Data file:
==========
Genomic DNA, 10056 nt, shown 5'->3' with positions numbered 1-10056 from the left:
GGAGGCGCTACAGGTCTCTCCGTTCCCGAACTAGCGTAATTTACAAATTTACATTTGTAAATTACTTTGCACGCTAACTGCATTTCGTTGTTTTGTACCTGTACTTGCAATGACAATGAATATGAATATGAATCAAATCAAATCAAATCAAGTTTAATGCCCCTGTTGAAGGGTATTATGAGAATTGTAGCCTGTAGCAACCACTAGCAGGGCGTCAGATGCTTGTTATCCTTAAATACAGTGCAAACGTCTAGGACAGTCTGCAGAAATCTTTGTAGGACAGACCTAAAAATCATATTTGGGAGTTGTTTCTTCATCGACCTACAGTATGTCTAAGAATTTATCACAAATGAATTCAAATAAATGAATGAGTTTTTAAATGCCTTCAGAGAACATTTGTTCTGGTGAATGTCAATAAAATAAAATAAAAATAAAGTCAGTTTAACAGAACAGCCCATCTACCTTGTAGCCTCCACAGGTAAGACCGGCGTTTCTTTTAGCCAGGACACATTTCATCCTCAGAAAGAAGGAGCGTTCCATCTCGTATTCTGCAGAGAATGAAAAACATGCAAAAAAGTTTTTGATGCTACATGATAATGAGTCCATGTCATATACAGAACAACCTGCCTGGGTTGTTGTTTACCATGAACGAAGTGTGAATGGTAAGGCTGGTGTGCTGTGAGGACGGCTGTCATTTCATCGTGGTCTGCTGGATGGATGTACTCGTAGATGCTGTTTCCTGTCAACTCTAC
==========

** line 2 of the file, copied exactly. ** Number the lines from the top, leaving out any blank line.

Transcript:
GGAGGCGCTACAGGTCTCTCCGTTCCCGAACTAGCGTAATTTACAAATTTACATTTGTAAATTACTTTGCACGCTAACTGCATTTCGTTGTTTTGTACCTGTACTTGCAATGACAATGAATATGAATATGAATCAAATCAAATCAAATCAAGTTTAATGCCCCTGTTGAAGGGTATTATGAGAATTGTAGCCTGTAGCAACCACTAGCAGGGCGTCAGATGCTTGTTATCCTTAAATACAGTGCAAACGTCTAGGACAGTCTGCAGAAATCTTTGTAGGACAGACCTAAAAATCATATTTGGGAGTTGTTTCTTCATCGACCTACAGTATGTCTAAGAATTTATCACAAATGAATTCAAATAAATGAATGAGTTTTTAAATGCCTTCAGAGAACATTTGTTCTGGTGAATGTCAATAAAATAAAATAAAAATAAAGTCAGTTTAACAGAACAGCCCATCTACCTTGTAGCCTCCACAGGTAAGACCGGCGTTTCTTTTAGCCAGGACACATTTCATCCTCAGAAAGAAGGAGCGTTCCATCTCGTATTCTGCAGAGAATGAAAAACATGCAAAAAAGTTTTTGATGCTACATGATAATGAGTCCATGTCATATACAGAACAACCTGCCTGGGTTGTTGTTTACCATGAACGAAGTGTGAATGGTAAGGCTGGTGTGCTGTGAGGACGGCTGTCATTTCATCGTGGTCTGCTGGATGGATGTACTCGTAGATGCTGTTTCCTGTCAACTCTAC